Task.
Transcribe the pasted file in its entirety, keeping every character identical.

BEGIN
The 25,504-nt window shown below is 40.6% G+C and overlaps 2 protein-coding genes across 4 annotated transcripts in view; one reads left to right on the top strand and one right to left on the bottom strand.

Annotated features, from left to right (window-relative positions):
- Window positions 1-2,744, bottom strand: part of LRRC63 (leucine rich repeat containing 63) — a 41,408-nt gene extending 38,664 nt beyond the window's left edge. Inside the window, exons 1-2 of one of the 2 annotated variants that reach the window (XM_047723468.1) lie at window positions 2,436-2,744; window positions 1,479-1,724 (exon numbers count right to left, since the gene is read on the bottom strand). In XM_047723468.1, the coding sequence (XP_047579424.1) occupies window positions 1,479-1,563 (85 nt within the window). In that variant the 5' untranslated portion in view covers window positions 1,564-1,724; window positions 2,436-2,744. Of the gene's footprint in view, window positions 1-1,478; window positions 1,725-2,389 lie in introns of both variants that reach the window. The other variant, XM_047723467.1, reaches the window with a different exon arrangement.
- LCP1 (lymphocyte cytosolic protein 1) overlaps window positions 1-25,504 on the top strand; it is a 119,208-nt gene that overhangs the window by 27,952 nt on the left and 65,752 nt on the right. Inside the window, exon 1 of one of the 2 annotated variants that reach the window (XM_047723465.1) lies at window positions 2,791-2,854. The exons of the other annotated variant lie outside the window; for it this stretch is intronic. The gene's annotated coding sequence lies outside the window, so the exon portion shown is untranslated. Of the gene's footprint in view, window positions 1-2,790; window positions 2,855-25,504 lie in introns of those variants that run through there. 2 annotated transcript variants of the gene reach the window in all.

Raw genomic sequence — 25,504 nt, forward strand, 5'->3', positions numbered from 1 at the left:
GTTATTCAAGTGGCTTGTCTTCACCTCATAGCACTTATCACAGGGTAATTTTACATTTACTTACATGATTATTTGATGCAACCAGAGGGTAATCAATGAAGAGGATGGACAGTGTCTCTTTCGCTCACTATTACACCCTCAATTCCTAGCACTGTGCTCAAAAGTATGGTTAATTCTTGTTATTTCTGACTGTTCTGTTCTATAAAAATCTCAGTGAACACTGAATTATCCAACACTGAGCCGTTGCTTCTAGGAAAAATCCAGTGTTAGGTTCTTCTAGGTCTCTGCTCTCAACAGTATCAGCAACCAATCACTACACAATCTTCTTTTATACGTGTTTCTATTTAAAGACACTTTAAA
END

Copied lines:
The 25,504-nt window shown below is 40.6% G+C and overlaps 2 protein-coding genes across 4 annotated transcripts in view; one reads left to right on the top strand and one right to left on the bottom strand.

Annotated features, from left to right (window-relative positions):
- Window positions 1-2,744, bottom strand: part of LRRC63 (leucine rich repeat containing 63) — a 41,408-nt gene extending 38,664 nt beyond the window's left edge. Inside the window, exons 1-2 of one of the 2 annotated variants that reach the window (XM_047723468.1) lie at window positions 2,436-2,744; window positions 1,479-1,724 (exon numbers count right to left, since the gene is read on the bottom strand). In XM_047723468.1, the coding sequence (XP_047579424.1) occupies window positions 1,479-1,563 (85 nt within the window). In that variant the 5' untranslated portion in view covers window positions 1,564-1,724; window positions 2,436-2,744. Of the gene's footprint in view, window positions 1-1,478; window positions 1,725-2,389 lie in introns of both variants that reach the window. The other variant, XM_047723467.1, reaches the window with a different exon arrangement.
- LCP1 (lymphocyte cytosolic protein 1) overlaps window positions 1-25,504 on the top strand; it is a 119,208-nt gene that overhangs the window by 27,952 nt on the left and 65,752 nt on the right. Inside the window, exon 1 of one of the 2 annotated variants that reach the window (XM_047723465.1) lies at window positions 2,791-2,854. The exons of the other annotated variant lie outside the window; for it this stretch is intronic. The gene's annotated coding sequence lies outside the window, so the exon portion shown is untranslated. Of the gene's footprint in view, window positions 1-2,790; window positions 2,855-25,504 lie in introns of those variants that run through there. 2 annotated transcript variants of the gene reach the window in all.

Raw genomic sequence — 25,504 nt, forward strand, 5'->3', positions numbered from 1 at the left:
GTTATTCAAGTGGCTTGTCTTCACCTCATAGCACTTATCACAGGGTAATTTTACATTTACTTACATGATTATTTGATGCAACCAGAGGGTAATCAATGAAGAGGATGGACAGTGTCTCTTTCGCTCACTATTACACCCTCAATTCCTAGCACTGTGCTCAAAAGTATGGTTAATTCTTGTTATTTCTGACTGTTCTGTTCTATAAAAATCTCAGTGAACACTGAATTATCCAACACTGAGCCGTTGCTTCTAGGAAAAATCCAGTGTTAGGTTCTTCTAGGTCTCTGCTCTCAACAGTATCAGCAACCAATCACTACACAATCTTCTTTTATACGTGTTTCTATTTAAAGACACTTTAAA